NIOS Computer Science: Chapter 9 – Control Statements Part 1

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Image of control Statements

Image of Control Statements

Image of control Statements

Introduction

The normal flow of execution in a high level language is sequential, i.e., each statement is executed in the order of its appearance in the program.

Control statements enable us to specify the flow of program control; ie, the order in which the instructions in a program must be executed.

They make it possible to make decisions, to perform tasks repeatedly or to jump from one section of code to another.

The statements which specify the order of execution of statements are called control flow statements.

There are many control flow statements provided in C++ that will be discussed in this lesson.

Objectives

Image of Control Statements objectives

Image of Control Statements Objectives

Image of Control Statements objectives

Statements

Statements are the instructions given to the computer to perform any kind of action. Action may be in the form of data movement, decision making etc. Statements form the smallest executable unit within a C++ program. Statements are always terminated by semicolon.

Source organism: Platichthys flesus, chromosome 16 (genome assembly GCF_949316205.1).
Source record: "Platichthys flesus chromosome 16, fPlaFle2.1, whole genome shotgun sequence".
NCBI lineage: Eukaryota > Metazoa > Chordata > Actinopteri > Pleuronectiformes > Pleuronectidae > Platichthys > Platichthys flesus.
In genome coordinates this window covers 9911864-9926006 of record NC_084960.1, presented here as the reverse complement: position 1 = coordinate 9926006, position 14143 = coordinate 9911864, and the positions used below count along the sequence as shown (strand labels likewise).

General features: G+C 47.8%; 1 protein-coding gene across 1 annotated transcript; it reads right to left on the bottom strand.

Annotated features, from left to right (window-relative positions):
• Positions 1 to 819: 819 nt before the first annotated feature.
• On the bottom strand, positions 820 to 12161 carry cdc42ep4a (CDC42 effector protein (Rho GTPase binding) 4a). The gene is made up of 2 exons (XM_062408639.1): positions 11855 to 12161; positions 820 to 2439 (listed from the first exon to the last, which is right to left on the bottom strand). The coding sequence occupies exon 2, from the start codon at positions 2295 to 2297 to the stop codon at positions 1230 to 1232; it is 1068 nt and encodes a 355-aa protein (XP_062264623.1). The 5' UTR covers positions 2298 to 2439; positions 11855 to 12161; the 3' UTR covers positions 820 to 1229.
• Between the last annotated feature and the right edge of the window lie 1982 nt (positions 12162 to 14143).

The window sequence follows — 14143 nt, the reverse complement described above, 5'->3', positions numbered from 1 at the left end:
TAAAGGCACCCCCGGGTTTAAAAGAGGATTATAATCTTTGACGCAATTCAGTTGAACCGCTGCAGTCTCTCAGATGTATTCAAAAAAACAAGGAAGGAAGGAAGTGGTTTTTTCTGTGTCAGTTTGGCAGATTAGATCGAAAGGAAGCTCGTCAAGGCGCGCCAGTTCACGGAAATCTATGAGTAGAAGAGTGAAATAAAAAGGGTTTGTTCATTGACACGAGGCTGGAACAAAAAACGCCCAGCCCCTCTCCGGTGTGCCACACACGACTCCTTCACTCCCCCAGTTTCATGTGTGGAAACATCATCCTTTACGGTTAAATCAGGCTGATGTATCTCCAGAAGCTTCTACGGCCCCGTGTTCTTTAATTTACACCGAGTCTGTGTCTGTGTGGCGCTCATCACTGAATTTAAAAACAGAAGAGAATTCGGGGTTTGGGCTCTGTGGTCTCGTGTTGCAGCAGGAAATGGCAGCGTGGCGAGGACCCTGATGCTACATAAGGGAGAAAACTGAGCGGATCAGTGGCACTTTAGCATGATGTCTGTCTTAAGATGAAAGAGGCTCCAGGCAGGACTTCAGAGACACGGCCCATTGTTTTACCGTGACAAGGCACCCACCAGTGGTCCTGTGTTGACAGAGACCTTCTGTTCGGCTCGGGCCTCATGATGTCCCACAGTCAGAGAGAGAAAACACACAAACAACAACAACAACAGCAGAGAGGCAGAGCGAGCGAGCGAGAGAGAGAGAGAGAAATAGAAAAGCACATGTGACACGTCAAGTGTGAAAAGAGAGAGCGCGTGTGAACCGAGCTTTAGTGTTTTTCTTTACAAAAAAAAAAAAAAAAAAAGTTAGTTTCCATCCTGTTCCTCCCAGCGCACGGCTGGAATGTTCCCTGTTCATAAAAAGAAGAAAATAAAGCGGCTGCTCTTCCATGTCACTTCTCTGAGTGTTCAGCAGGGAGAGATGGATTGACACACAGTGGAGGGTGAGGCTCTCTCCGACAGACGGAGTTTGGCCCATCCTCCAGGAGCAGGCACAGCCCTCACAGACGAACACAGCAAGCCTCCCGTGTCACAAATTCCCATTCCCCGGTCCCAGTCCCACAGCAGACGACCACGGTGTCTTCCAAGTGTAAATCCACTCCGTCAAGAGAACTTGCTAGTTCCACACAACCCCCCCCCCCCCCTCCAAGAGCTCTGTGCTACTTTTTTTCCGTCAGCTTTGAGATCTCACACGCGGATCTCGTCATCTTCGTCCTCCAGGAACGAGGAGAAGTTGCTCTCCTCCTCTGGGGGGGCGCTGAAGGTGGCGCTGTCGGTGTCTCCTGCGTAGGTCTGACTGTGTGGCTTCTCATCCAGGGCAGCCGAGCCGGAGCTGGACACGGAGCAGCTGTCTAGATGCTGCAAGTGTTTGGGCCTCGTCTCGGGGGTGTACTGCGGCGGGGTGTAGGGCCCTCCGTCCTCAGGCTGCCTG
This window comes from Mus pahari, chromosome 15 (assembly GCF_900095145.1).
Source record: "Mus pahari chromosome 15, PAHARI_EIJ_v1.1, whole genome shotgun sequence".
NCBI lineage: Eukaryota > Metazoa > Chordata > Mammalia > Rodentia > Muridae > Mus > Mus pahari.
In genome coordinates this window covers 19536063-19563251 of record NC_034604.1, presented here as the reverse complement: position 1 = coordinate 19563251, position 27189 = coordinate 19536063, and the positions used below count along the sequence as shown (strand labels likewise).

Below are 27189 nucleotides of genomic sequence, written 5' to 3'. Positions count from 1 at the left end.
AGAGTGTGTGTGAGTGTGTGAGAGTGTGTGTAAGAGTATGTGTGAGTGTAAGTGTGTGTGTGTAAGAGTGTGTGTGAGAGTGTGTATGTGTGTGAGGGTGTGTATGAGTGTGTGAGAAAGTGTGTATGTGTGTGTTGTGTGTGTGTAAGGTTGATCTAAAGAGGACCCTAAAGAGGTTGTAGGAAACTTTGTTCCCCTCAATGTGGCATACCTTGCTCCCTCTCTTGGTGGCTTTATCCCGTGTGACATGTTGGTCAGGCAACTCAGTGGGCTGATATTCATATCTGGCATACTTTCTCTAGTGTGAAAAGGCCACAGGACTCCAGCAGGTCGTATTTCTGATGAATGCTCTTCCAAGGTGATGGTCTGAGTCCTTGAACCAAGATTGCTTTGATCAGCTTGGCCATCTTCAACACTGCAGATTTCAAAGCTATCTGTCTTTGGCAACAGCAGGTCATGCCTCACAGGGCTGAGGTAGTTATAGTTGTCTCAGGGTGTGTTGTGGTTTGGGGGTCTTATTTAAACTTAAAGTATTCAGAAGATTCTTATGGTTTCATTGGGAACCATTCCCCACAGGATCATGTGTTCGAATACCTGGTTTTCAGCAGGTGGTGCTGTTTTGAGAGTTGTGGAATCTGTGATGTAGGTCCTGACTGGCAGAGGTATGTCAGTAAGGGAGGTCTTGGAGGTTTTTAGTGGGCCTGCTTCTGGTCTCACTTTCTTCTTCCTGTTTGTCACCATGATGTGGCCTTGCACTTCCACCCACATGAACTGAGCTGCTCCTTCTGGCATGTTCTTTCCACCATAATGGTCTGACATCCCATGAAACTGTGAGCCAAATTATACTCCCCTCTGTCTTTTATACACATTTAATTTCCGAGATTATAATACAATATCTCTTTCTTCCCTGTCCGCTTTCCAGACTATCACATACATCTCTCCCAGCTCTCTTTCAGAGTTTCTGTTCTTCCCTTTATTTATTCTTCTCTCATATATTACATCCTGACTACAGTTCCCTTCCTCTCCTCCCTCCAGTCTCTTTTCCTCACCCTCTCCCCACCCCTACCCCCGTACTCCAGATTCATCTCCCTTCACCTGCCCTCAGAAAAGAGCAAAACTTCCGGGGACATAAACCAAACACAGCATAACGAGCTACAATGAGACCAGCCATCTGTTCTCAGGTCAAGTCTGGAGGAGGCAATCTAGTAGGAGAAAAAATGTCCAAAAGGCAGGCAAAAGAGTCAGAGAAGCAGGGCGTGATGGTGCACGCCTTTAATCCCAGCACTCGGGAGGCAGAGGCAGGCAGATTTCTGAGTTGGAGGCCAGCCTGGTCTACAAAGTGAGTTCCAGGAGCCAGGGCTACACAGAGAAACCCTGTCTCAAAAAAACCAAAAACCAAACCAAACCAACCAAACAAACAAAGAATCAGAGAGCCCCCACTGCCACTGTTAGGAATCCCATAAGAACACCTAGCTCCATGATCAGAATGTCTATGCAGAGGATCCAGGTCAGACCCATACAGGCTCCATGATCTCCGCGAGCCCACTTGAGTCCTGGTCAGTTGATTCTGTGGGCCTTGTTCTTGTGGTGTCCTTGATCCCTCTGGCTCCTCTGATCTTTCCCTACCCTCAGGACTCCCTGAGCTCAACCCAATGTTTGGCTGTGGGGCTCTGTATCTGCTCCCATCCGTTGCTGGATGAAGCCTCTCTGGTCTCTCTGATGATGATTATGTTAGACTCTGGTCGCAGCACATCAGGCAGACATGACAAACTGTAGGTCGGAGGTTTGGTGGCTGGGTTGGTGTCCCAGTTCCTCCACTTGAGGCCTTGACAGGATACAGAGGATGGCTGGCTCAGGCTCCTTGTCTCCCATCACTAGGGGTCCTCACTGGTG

Compound Statement

A compound statement is a grouping of statements in which each individual statement ends with a semi-colon.

The group of statements is called block. Compound statements are enclosed between the pair of braces ( { } ).

The opening brace ( { ) signifies the beginning and closing brace ( } ) signifies the end of the block.

Null Statement

Writing only a semicolon indicates a null statement.

Thus ‘;’ is a null or empty statement.

This is quite useful when the syntax of the language needs to specify a statement but the logic of the program does not need any statement.

This statement is generally used in for and while looping statements.